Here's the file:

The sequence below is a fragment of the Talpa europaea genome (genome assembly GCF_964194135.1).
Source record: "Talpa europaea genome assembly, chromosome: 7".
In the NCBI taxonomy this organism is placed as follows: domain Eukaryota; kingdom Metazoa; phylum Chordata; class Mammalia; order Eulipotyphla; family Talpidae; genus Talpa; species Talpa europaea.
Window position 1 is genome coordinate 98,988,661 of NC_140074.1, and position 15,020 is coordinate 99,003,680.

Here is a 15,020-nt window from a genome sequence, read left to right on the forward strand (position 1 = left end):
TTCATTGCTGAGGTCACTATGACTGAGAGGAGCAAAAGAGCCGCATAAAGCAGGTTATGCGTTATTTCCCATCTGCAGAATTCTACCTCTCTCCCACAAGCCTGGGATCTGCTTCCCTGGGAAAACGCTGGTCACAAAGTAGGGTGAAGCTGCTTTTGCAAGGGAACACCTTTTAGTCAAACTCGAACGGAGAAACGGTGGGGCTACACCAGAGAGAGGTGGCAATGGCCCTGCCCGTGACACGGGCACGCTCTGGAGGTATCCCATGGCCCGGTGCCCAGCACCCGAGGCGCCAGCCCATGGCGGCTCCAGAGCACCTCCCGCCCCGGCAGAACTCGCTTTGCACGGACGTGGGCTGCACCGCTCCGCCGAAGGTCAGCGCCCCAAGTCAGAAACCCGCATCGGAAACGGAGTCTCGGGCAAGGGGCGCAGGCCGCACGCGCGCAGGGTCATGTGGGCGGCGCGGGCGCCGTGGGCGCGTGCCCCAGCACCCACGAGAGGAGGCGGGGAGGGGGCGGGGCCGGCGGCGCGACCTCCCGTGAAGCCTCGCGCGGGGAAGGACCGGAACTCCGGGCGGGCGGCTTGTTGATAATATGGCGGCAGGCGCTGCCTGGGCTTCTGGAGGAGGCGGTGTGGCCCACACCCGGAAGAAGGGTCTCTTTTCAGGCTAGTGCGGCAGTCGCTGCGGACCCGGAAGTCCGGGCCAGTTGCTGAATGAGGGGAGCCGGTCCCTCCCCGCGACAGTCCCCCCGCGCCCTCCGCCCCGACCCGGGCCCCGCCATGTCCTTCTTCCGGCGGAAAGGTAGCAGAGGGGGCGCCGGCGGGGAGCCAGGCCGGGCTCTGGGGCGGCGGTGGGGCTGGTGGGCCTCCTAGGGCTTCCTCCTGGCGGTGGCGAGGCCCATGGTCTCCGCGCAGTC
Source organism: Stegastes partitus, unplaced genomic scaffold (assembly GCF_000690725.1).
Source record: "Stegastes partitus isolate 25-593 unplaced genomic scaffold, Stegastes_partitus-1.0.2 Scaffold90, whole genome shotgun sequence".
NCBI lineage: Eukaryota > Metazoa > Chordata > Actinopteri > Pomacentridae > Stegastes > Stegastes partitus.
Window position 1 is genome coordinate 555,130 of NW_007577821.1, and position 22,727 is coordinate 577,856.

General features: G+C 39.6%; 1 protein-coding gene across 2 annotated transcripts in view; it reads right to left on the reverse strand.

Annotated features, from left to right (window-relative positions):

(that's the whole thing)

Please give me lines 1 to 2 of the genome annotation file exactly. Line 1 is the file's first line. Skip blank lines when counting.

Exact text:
The sequence below is a fragment of the Talpa europaea genome (genome assembly GCF_964194135.1).
Source record: "Talpa europaea genome assembly, chromosome: 7".